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The complaint alleges that John DeMarr and Kristijan Krstic violated federal securities laws during the raise back in 2018 and accuses DeMarr and his associate and company promoter Robin of aiding and abetting.
Three people involved with promoting the 2018 B2G token, championed by actor Steven Seagal have been charged by the US Securities and Exchange Commission (SEC). According to the SEC, the three individuals of the now-defunct crypto firm, Bitcoiin2Gen defrauded investors of $11.4 million via the B2G initial coin offering which was publicly promoted by Steven Seagal.
The February 1 SEC complaint filed in US District Court for the Eastern District of New York stated that John DeMarr, founder of the Bitcoiin2Gen, Kristijan Krstic, founder of Start Options and Robin Enid, a company promoter, swindled investors out of their money through the unregistered and fraudulent securities offering from December 2017 up until May 2018. The trio reportedly conned investors to invest over $11 million in cash for tokens and products that were worth far less than they presented as well as its performance.
The complaint alleges that John DeMarr and Kristijan Krstic violated federal securities laws during the raise back in 2018 and accused DeMarr and his associate and company promoter Robin of aiding and abetting. DeMarr is also facing criminal fraud charges in a parallel lawsuit filed on February 1. The SEC also claimed that the trio promised investors of Bitcoiin2Gen an Ethereum-based token which never existed.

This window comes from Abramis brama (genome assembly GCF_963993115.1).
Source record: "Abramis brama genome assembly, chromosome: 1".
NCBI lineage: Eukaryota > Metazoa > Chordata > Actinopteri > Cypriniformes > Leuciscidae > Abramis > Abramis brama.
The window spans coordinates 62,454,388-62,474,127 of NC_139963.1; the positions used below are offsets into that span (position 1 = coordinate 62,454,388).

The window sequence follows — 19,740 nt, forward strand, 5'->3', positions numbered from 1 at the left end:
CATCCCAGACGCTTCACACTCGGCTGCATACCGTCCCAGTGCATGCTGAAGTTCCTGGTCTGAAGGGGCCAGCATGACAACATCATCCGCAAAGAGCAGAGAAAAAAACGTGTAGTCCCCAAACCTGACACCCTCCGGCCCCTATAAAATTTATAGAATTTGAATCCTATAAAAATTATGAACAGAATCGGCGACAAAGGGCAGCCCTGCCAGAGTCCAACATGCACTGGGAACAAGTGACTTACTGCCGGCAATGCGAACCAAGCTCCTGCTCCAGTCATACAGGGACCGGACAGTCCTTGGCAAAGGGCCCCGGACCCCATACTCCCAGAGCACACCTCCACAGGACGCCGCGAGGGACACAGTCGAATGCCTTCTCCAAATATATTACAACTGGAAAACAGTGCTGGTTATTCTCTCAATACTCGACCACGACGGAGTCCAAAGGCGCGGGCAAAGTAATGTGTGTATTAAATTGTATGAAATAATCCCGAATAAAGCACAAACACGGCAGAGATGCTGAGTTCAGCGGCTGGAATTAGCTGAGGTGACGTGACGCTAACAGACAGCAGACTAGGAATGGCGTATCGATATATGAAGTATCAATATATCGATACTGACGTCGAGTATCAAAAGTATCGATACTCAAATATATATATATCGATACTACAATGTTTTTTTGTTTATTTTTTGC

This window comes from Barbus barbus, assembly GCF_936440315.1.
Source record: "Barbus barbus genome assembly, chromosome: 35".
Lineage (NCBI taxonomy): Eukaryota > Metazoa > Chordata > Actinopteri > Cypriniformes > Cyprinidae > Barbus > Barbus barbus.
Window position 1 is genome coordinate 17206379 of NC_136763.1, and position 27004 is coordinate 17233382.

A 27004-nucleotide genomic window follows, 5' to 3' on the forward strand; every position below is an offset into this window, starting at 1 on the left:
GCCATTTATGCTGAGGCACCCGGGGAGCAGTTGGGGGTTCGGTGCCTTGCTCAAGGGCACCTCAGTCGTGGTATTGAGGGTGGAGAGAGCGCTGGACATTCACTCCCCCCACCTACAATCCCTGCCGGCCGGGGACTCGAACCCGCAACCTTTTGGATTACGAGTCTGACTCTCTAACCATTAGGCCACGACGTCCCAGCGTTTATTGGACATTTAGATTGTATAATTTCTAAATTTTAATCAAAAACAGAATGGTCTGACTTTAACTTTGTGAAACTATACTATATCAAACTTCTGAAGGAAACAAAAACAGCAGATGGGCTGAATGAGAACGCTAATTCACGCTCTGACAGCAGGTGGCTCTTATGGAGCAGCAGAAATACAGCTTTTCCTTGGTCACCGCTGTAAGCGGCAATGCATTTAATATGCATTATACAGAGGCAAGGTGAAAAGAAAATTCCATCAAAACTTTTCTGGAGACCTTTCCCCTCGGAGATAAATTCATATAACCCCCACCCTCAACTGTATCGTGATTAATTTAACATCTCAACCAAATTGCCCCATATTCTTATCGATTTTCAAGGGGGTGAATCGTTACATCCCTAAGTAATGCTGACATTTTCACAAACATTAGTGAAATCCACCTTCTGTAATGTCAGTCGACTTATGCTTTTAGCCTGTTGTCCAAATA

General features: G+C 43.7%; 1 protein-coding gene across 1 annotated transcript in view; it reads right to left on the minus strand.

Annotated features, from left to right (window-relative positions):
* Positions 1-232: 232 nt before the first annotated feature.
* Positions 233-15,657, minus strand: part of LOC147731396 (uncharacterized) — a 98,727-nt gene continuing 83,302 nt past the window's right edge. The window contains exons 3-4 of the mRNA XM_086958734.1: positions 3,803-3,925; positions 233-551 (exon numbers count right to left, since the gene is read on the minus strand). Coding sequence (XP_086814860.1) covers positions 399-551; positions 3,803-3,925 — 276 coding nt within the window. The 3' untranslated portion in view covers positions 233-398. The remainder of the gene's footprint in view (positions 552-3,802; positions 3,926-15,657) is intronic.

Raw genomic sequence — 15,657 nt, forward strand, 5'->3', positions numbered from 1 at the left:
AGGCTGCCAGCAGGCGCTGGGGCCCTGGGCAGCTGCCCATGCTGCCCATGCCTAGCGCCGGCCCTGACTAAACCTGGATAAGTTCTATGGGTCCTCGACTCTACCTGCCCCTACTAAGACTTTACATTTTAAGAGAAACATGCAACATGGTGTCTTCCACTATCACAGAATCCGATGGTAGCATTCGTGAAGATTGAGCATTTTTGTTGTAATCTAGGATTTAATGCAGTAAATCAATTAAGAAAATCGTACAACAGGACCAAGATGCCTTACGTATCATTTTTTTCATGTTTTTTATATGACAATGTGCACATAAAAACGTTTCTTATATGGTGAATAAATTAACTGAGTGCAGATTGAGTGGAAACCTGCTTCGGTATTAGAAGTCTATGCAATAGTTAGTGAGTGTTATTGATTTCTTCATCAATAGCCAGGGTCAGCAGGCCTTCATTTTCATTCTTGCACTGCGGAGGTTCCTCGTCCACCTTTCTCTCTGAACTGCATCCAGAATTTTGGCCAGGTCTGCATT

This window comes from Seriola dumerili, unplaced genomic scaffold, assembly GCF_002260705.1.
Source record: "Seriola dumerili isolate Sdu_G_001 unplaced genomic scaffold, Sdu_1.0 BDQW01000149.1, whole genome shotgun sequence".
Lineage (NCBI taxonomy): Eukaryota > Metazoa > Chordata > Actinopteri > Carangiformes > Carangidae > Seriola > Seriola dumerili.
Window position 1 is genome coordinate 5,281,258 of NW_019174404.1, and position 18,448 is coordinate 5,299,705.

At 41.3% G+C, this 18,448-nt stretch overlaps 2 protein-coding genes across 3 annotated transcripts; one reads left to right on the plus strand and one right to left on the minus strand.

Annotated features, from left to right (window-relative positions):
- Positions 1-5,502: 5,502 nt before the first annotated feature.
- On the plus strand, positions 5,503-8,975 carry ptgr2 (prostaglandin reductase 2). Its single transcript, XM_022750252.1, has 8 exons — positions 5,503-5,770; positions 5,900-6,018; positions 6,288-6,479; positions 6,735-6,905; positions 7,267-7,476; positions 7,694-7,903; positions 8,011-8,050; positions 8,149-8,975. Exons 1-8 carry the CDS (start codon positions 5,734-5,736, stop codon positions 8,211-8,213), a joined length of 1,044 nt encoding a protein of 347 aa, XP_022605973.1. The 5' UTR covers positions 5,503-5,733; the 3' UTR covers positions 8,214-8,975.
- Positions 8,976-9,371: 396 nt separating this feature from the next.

The SEC stated that Start Options, created by Kristijan Krstic was a sham that was disguised as a platform for trading and mining cryptocurrencies, as was Bitcoiin2Gen, a scam that was purported as a token. The complaint also revealed that DeMarr fraudulently embezzled $1.8 million, almost half of the fiat currency he raised from investors for his personal gain, splashing them on fancy and expensive cars as well as settling his credit card debts.
“Krstic, meanwhile, received more than $9 million of investor funds in fiat currency and digital assets.” Krstic allegedly pulled out of the scheme in 2018 without refunding investors. This despite DeMarr calling Start Options “the largest Bitcoin exchange in euro volume and liquidity,” the complaint read.
Robin Enid, the third member of the trio according to the SEC received almost $12,000 from DeMarr for his role and participation in the marketing effort. DeMarr and Enos allegedly falsely claimed that B2G tokens would be mineable and tradable by April 2018, the same month Krstic ditched the crypto project.
“They allegedly disseminated misleading brochures among 460 investors to whom they’d promised a “mineable” and “tradeable” digital token – B2G – selling the sham for funds they never returned,” the complaint read.
Actor Steven Seagal who was somewhat the face of the project was fined by the SEC in February last year for failing to disclose he had been paid $157,000 worth of B2G token to market Bitcoiin2Gen. Seagal settled related charges with the SEC in February last year and was not named in the February 1 lawsuit.